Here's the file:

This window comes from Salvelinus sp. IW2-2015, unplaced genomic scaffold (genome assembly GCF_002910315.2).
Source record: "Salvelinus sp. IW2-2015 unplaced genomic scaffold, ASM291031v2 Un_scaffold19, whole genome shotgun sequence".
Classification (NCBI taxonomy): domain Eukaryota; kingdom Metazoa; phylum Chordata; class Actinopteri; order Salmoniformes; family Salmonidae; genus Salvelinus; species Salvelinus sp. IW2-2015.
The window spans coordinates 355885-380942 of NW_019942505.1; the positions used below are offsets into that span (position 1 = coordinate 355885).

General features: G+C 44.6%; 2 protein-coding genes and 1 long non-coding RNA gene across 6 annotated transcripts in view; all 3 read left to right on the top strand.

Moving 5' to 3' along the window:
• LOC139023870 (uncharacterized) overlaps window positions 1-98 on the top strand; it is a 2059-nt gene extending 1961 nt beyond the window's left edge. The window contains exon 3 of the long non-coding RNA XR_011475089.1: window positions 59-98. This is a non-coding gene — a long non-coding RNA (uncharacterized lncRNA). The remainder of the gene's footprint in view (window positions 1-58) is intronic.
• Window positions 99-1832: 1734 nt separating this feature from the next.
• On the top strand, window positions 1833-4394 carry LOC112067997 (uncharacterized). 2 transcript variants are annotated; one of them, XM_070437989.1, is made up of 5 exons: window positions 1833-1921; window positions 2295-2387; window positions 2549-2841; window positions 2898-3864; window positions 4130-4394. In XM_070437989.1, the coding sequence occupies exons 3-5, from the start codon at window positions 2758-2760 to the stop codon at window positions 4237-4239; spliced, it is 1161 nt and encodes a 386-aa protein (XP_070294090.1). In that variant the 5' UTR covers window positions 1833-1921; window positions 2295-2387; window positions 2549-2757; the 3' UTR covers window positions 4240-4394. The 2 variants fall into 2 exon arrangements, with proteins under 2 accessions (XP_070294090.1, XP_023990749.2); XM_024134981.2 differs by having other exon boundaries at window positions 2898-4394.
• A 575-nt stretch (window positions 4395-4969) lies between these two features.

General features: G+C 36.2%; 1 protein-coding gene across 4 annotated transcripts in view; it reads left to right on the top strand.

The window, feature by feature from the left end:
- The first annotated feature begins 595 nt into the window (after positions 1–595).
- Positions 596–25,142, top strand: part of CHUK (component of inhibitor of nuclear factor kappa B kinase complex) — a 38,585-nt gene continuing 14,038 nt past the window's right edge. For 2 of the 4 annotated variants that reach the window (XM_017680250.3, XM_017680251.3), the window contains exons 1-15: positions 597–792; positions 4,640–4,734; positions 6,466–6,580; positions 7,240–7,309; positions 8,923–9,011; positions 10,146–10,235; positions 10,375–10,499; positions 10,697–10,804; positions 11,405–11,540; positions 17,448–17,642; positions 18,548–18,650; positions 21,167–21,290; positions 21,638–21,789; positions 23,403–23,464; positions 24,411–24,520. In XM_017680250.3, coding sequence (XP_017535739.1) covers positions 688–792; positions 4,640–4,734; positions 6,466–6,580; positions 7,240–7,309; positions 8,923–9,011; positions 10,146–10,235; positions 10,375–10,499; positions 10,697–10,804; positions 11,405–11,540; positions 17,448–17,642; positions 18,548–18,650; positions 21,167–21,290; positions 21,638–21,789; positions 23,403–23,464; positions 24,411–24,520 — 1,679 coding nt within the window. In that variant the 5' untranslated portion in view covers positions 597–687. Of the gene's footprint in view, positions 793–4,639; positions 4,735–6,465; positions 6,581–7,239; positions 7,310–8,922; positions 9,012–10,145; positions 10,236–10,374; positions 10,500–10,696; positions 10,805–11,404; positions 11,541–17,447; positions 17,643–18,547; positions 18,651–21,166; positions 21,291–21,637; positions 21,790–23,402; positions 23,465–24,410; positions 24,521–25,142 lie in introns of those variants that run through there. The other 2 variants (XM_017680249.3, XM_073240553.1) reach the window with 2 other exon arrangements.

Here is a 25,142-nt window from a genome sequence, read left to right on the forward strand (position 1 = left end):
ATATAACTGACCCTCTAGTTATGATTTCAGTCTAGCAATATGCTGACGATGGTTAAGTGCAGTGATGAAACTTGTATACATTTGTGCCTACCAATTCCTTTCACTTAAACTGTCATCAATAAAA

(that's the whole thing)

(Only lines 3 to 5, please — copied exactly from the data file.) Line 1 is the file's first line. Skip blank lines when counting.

Classification (NCBI taxonomy): domain Eukaryota; kingdom Metazoa; phylum Chordata; class Actinopteri; order Salmoniformes; family Salmonidae; genus Salvelinus; species Salvelinus sp. IW2-2015.
The window spans coordinates 355885-380942 of NW_019942505.1; the positions used below are offsets into that span (position 1 = coordinate 355885).

General features: G+C 44.6%; 2 protein-coding genes and 1 long non-coding RNA gene across 6 annotated transcripts in view; all 3 read left to right on the top strand.